Can "go into" ever be used to mean "used in" or "made of"?

I have heard people say this, and finally have a written example: "The lower grade wood would go into window frames." https://thehistoricdistrict.org/viewtopic.php?t=304
Stephen Waterhouse's user avatar
0 votes
1 answer
48 views

be mint doing sth, what does it mean? [closed]

From Youtube video, I heard two girls talking of a horse: "Thorn(horse) was mint playing polo-cross". From none-native speaker's understanding of my own, I took the word "mint" ...
Kevin Cheng's user avatar
-1 votes
2 answers
62 views

Is the prefix "for" in "forgo" used as a preposition? [closed]

For the majority of usage, the term "forgo" is utilized as a verb. Morphologically speaking, how does the "for" within "forgo" function? Is it a preposition, ...
My Info's user avatar
1 vote
1 answer
127 views

Understanding "smack" in C.S. Lewis's diary

When C.S. Lewis met Tolkien for the first time, he noted down in his diary: "He is a smooth, pale, fluent little chap. . . . No harm in him: only needs a smack or so." What is the meaning of ...
WooCashM's user avatar
-7 votes
4 answers
144 views

Is it idiomatic to talk about "murdering" a dog?

Kristi Noem has kicked off a firestorm of criticism when her book came out in which she says she shot her dog for killing chickens etc. But these two commentators talk about "murdering" the ...
S K's user avatar
  • 1
13 votes
5 answers
2k views

Can the word "christen" be used in an entirely non-religious context to describe the naming of something like a building?

Is it appropriate (and culturally sensitive) to use the term christen in a sentence such as: The building was christened the Stone Center in memory of Dr. Stone, whose research made it possible. ...
vy32's user avatar
  • 428
4 votes
1 answer
193 views

The use of the adjective fraught

I recently read an article online and came across this sentence: "The process is fraught with both potential benefits and drawbacks." Based on my understanding of the definitions provided by ...
hh_sonja's user avatar
  • 353
0 votes
1 answer
62 views

Confused about including the inclusive

As an English literature lover, I am confused trying to write in English according to the new inclusive language, for example : "he speaks French quite like a french man but speaks about France ...
Carvel's user avatar
  • 9
0 votes
1 answer
46 views

What preposition should I use with "proficuous"?

Proficuous: useful or profitable. But how to use? Cash proved proficuous for/in/at securing the deal.
Ray Woodcock's user avatar
4 votes
1 answer
78 views

Would you put a possessive pronoun before "destitution" in this sentence?

Would you say this: This story tells of a young man who asks for his inheritance early, then squanders it in a foreign land, leading to destitution. or this: This story tells of a young man who ...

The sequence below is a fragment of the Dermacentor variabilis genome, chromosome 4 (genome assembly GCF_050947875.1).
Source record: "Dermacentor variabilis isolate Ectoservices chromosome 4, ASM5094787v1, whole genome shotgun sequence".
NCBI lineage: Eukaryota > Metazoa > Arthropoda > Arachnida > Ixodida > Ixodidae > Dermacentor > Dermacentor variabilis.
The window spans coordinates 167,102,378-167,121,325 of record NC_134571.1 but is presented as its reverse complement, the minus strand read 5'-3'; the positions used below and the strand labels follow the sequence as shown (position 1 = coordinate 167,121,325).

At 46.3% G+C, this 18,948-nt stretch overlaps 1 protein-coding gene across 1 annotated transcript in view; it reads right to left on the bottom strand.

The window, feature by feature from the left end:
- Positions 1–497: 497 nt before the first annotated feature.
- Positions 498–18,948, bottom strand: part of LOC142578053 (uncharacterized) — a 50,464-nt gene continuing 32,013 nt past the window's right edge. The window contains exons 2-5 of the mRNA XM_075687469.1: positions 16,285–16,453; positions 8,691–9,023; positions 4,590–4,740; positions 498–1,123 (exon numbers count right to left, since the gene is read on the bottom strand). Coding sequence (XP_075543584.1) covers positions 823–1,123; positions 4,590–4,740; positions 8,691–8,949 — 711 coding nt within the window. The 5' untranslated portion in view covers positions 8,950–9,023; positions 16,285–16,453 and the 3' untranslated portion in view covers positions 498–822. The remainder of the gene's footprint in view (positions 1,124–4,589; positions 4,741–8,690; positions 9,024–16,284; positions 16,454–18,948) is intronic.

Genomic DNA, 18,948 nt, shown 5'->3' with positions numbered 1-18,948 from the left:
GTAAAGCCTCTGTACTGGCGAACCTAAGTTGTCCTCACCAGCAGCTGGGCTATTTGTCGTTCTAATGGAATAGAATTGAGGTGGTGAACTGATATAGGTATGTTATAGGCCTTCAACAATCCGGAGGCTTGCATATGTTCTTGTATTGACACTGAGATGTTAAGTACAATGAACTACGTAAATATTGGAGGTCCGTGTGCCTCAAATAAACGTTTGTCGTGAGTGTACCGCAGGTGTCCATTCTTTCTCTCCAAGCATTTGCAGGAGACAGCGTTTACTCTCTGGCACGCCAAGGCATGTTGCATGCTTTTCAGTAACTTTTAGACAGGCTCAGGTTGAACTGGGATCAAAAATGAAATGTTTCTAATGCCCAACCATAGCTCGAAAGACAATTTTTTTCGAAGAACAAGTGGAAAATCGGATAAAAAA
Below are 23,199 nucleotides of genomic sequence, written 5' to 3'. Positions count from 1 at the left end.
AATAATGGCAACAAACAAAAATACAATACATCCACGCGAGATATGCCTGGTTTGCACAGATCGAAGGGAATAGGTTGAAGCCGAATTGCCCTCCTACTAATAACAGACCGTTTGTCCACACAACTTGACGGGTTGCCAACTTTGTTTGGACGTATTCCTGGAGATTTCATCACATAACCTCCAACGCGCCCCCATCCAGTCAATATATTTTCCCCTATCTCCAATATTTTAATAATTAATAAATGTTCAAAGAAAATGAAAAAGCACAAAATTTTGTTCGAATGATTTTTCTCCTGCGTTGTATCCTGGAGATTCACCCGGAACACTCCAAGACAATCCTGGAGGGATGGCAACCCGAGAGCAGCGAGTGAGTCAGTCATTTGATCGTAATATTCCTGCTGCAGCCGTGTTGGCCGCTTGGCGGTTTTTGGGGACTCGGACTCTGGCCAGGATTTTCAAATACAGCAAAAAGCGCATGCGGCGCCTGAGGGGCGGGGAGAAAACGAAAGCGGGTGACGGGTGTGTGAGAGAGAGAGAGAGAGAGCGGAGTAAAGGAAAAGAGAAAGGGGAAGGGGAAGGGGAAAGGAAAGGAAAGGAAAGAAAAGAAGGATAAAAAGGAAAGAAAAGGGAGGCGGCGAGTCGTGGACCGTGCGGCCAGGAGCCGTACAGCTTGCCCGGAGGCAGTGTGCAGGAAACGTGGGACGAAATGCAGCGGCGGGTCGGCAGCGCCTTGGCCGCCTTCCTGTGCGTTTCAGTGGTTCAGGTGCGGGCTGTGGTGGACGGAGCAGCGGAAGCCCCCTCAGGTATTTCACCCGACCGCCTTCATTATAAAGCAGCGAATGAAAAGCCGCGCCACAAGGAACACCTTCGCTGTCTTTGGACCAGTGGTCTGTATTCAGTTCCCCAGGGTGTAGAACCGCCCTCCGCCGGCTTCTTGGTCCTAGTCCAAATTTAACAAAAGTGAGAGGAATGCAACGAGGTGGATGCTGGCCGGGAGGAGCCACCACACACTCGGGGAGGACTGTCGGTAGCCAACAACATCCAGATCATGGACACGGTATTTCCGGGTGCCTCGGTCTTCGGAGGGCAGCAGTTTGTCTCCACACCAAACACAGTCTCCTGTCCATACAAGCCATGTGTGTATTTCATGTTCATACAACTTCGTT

Riley 's user avatar
  • 111
3 votes
1 answer
64 views

'By', 'according to' or 'following' when speaking of following regulations, protocols, etc

I have a blank spot regarding the use of the preposition by in the meaning of according to and following. Since by is the shortest option of the three, I would be happy to use it in place of according ...
Евгений Шумилин's user avatar
1 vote
1 answer
36 views

What does this use of 'median' mean? [closed]

I was reading Paul Graham's latest essay https://www.paulgraham.com/google.html: If you're not sure what technology to get good at, get good at programming. That has been the source of the median ...
Alvin Cao's user avatar
  • 111
-3 votes
1 answer
50 views

Is "lack of apathy" a correct usage to express "lack of interest"? [closed]

From the online dictionary, apathy = lack of interest However I saw a poster in a news article where it was mentioned as -- "lack of apathy". Is that a correct usage in its context?
iammilind's user avatar
  • 311
5 votes
1 answer
136 views

Is a series of religious (Christian) writings read and meditated on for growth a 'devotion' or a 'devotional'?

Both 'devotion' and 'devotional' are commonly used in Christian language and writings. Which is correct? I've examined my current dictionary and found 'devotional' is not listed. Looking at a much ...
Analytikos's user avatar
2 votes
0 answers
81 views

Use of the word "tongue" to refer to a specific language

One of the meanings of the word "tongue" is "language". The word is still in use in certain expressions ("mother tongue" being one of them), and I know that in the past, ...
Al-cameleer's user avatar
1 vote
1 answer
93 views

Lead vs Conduct

I would like to express some secondary professional activity in not so strong / embellishing style. Think, some knowledge/experience sharing inside the company, more informal rather than formal. If I ...
RandomJGuest's user avatar
0 votes
1 answer
183 views

What does the word "leggit" mean?

I've just finished Call of Duty Black Ops II, and there was one word whose meaning I couldn't find even on the Internet. This is leggit, and it's a verb. I have a link to a YouTube video with this ...
user500689's user avatar
1 vote
1 answer
84 views

Much-Watch: How is this construction allowed?

I have received an email from Crunchyroll today, titled “Discover Today’s Much-Watch Anime!”. From the title, I immediately assumed that it’s about today’s “must-watch” anime series. The email ...